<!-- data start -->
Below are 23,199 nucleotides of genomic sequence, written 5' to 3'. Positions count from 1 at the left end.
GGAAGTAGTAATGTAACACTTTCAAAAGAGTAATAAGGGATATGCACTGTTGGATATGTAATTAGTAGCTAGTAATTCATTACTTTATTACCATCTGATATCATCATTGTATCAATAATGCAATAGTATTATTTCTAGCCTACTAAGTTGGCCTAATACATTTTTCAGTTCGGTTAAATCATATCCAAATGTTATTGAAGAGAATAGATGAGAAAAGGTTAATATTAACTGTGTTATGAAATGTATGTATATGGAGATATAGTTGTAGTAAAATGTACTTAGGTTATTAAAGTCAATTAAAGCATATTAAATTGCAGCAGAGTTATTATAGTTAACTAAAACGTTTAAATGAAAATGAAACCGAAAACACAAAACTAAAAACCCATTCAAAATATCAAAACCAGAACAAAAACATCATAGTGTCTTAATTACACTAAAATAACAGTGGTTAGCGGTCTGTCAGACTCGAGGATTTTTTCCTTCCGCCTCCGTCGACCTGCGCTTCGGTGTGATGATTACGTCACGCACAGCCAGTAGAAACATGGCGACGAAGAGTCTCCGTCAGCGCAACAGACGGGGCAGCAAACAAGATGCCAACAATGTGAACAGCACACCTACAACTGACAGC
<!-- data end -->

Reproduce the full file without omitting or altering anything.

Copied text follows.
Below are 23,199 nucleotides of genomic sequence, written 5' to 3'. Positions count from 1 at the left end.
GGAAGTAGTAATGTAACACTTTCAAAAGAGTAATAAGGGATATGCACTGTTGGATATGTAATTAGTAGCTAGTAATTCATTACTTTATTACCATCTGATATCATCATTGTATCAATAATGCAATAGTATTATTTCTAGCCTACTAAGTTGGCCTAATACATTTTTCAGTTCGGTTAAATCATATCCAAATGTTATTGAAGAGAATAGATGAGAAAAGGTTAATATTAACTGTGTTATGAAATGTATGTATATGGAGATATAGTTGTAGTAAAATGTACTTAGGTTATTAAAGTCAATTAAAGCATATTAAATTGCAGCAGAGTTATTATAGTTAACTAAAACGTTTAAATGAAAATGAAACCGAAAACACAAAACTAAAAACCCATTCAAAATATCAAAACCAGAACAAAAACATCATAGTGTCTTAATTACACTAAAATAACAGTGGTTAGCGGTCTGTCAGACTCGAGGATTTTTTCCTTCCGCCTCCGTCGACCTGCGCTTCGGTGTGATGATTACGTCACGCACAGCCAGTAGAAACATGGCGACGAAGAGTCTCCGTCAGCGCAACAGACGGGGCAGCAAACAAGATGCCAACAATGTGAACAGCACACCTACAACTGACAGC